Cleaning up

Civil servants on their holiday gingerly handling a jhadu to satisfy the PM will not be enough.

Written by Meghnad Desai | Published:October 5, 2014 12:00 am
modi-480 If we are to deliver ‘Swachh Bharat’ as the PM would like, it will need more than taking up the broom on Mahatma Gandhi’s birthday.

Indians invented the zero and the decimal system, the most powerful and useful concepts in mathematics. The Chinese invented the wheelbarrow and printing, labour saving and mind-broadening inventions. Indians are philosophical; the Chinese practical. Indians look to the sky and meditate on the Eternal. But their surroundings are filthy. Well-off people do not clean up after themselves. That is the job of the lowest people whose karma, we believe, led them to be born to do menial jobs. No wonder India has a dirt problem.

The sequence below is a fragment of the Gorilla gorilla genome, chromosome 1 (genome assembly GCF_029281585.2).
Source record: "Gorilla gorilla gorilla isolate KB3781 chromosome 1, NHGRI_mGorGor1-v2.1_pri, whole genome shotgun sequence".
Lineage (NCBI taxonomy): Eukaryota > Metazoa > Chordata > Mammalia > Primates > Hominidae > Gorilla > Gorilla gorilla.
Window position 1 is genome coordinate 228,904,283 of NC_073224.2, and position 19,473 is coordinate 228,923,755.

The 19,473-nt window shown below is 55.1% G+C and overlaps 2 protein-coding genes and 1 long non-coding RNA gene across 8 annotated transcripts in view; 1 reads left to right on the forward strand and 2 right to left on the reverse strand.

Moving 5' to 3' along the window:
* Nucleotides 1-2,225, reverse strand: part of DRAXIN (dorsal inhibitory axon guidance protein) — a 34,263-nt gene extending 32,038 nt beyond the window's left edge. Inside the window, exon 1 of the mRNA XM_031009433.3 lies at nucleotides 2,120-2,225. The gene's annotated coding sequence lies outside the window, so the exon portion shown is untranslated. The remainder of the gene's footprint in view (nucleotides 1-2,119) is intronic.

If we are to deliver ‘Swachh Bharat’ as the PM would like, it will need more than taking up the broom on Mahatma Gandhi’s birthday. To begin with, the broom — the jhadu — is an extremely inefficient way of removing dust and dirt. If you have ever swept a room, you will know. The jhadu just displaces dust; it does not remove it. The dust rises for a while and then settles right back down. We need more efficient instruments to clean, machines which suck up the dust, which swallow and crunch up the garbage, not the jhadu. The jhadu is a sign that the elite does not know how to clean and does not care.

The problem of urban filth is a national emergency. Civil servants on their holiday gingerly handling a jhadu to satisfy the PM will not be enough. It is a daily struggle in which every citizen has to be engaged. One army which can be recruited in this struggle is another ugly feature of our cities — beggars. Beggars are not necessarily BPL (below poverty line). Begging can pay well. Begging is an industry, the only one in which children are the larger part of the workforce. The trick would be to harness the beggars to become permanently engaged in cleaning up our cities. Give them simple uniforms, tools and cash incentives to do the cleaning up round-the-clock, considering begging is a full-time job anyway.